Wall Street’s best week since April is taking its first breather, and stocks are mixed on Friday following their big rally on enthusiasm about the upside of potential gridlock in Washington.
Optimism was still pumping through other areas of the market, though, and Treasury yields climbed after a report showed U.S. employers hired more workers last month than economists expected. They’re the latest swings in a wild week dominated by Tuesday’s election, where the winner of the White House is still unknown.
The S&P 500 was virtually unchanged in afternoon trading, though it remains 7.4% higher for the week. It had jumped at least 1.2% in each of the earlier four days, with the gains accelerating after early results indicated control of Congress may remain split between Democrats and Republicans. That raised investors’ expectations that business-friendly policies may stick around, regardless of who wins the presidency.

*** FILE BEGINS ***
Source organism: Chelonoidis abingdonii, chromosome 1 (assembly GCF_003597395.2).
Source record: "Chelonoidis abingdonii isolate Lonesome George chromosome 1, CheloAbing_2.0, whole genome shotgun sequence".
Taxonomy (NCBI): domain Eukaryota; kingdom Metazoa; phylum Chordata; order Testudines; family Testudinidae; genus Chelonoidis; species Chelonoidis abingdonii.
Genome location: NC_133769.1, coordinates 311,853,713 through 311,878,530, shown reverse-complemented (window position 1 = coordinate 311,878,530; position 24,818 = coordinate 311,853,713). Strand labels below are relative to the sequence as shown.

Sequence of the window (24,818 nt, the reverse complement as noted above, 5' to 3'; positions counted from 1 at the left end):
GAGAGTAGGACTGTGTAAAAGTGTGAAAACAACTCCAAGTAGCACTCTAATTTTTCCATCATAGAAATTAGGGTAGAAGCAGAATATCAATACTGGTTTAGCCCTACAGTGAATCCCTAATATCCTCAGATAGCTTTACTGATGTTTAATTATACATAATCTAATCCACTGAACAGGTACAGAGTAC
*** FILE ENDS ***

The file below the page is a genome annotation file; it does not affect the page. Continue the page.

The Dow Jones Industrial Average was down 54 points, or 0.2%, at 28,335, as of 2:35 p.m. Eastern time, after erasing most of an earlier 200 point loss. The Nasdaq composite was 0.1% higher.
The yield on the 10-year Treasury climbed to 0.81% from 0.78% late Thursday after the U.S. government said employers added 638,000 jobs last